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I'm using Devise for the first time with rails, and I'm having trouble with one thing: I used the provided authenticate_user! method in my user's controller to restrict access to pages like so: before_filter :authenticate_user!, :only => [:edit, :show, :update, :create, :destroy]

But this allows any signed in user to access any other users :edit action, which I want to restrict to only that user. How would I do that?

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2 Answers 2

up vote 5 down vote accepted

In your edit method, you need to do a check to see if the user owns the record:

def edit
   @record = Record.find(params[:id])
   if @record.user == current_user
      @record.update_attributes(params[:record])
   else
      redirect_to root_path
   end
end
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Hi, I just tried this. I get the following error: uninitialized constant UsersController::Record Also I find it really surprising that a well developed authentication method like this doesn't have direct support for something like this. –  Ankit Soni Jul 26 '11 at 12:19
    
Just to clarify, this is what I did: private def verify_ownership @record = Record.find(params[:id]) if @record.user == current_user return true else return false end and then I use a before_filter at the top of my controller –  Ankit Soni Jul 26 '11 at 12:25
    
replace Record with whatever your actual model name is. I am also assuming that your model has a user_id column. You can use CanCan or Declarative Authentication with this. Or just use if-then-else statements to ensure proper permissions. Devise handles authentications, not roles. –  Dex Jul 26 '11 at 12:25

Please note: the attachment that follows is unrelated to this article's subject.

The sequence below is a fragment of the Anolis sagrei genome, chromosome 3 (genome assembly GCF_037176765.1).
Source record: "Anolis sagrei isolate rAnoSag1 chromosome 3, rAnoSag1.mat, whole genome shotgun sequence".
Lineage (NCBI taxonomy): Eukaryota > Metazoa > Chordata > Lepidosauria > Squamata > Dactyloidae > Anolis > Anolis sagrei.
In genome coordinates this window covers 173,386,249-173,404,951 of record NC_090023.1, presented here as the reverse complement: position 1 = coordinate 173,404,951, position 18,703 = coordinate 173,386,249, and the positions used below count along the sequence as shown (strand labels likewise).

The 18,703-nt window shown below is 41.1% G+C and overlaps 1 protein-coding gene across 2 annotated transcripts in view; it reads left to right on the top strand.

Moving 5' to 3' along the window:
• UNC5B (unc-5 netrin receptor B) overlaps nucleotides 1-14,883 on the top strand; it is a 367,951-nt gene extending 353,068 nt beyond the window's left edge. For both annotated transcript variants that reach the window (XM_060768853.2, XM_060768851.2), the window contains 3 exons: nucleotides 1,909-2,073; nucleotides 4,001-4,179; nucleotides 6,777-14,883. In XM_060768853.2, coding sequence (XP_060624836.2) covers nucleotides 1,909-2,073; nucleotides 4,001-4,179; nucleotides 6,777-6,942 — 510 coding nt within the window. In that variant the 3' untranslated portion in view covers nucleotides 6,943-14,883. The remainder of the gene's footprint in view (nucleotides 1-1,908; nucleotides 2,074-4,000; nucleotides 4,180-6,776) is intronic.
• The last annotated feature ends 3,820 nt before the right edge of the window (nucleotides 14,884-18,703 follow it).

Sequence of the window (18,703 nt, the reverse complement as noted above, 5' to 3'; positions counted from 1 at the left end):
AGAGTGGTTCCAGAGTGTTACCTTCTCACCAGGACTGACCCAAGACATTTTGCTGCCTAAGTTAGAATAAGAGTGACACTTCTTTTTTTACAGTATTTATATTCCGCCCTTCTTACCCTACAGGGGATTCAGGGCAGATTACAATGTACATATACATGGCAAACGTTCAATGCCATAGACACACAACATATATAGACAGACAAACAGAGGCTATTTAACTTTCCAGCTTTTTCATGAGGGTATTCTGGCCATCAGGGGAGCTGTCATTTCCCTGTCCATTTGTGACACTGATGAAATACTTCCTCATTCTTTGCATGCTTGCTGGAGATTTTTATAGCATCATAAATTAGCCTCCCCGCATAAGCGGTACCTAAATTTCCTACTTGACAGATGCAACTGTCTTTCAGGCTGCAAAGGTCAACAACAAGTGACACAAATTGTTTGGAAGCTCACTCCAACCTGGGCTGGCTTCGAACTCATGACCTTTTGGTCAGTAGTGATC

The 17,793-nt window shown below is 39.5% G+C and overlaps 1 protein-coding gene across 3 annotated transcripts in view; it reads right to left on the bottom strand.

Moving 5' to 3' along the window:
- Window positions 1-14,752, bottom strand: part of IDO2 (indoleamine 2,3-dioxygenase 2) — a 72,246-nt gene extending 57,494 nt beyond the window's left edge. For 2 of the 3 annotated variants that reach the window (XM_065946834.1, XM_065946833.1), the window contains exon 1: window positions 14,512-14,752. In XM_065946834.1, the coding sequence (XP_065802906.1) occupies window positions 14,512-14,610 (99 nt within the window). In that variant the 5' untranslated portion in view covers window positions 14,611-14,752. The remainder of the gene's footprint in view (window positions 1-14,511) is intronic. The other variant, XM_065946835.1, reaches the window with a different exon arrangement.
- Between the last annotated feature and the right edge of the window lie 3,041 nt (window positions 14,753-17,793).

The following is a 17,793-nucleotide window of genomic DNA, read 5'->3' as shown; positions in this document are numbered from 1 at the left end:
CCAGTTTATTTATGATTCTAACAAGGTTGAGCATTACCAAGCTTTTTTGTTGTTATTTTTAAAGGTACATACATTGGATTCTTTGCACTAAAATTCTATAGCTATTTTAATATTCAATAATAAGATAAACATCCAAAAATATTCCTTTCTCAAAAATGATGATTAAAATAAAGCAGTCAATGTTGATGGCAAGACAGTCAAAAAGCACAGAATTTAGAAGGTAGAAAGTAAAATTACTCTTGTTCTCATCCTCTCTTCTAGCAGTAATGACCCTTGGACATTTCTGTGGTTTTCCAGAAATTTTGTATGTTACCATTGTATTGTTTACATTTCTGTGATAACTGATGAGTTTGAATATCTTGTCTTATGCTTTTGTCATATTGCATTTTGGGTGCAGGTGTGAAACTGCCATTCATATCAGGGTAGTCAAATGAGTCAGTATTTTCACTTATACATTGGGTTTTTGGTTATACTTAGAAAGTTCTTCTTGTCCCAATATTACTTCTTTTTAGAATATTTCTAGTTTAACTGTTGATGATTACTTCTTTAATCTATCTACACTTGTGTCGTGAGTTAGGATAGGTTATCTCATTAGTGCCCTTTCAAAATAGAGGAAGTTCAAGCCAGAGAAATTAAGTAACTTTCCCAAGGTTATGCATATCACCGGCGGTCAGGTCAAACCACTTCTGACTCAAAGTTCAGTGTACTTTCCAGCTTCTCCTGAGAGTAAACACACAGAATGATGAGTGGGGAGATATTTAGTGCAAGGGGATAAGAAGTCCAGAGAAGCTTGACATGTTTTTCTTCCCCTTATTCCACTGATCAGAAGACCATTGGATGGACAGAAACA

I tried replacing Record with User, and then I check if @record == current_user, but for some reason this still allows any user to edit any other user's records –  Ankit Soni Jul 26 '11 at 12:28
    
Forget what I said about a before_filter, you need to redirect instead of returning true/false. Take the code out and put it in the actual method. –  Dex Jul 26 '11 at 12:31

You should look into Authorization such as CanCan. Or alternatively create a new method like so:

# Create an admin boolean column for your user table.

def authenticate_admin!
  authenticate_user! and current_user.admin?
end
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I think you misunderstood my question. I don't need administrator users who can edit any user's records. I just need to restrict users to be able to modify only their own records. –  Ankit Soni Jul 26 '11 at 12:20
    
He did misunderstand it a little but you should still look into using CanCan. You're looking for Authorization and CanCan does it wonderfully. –  pcg79 Jul 26 '11 at 13:44

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